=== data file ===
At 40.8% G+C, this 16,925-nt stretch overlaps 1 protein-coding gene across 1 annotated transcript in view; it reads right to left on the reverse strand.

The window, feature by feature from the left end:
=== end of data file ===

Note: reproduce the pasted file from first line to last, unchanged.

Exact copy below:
At 40.8% G+C, this 16,925-nt stretch overlaps 1 protein-coding gene across 1 annotated transcript in view; it reads right to left on the reverse strand.

The window, feature by feature from the left end: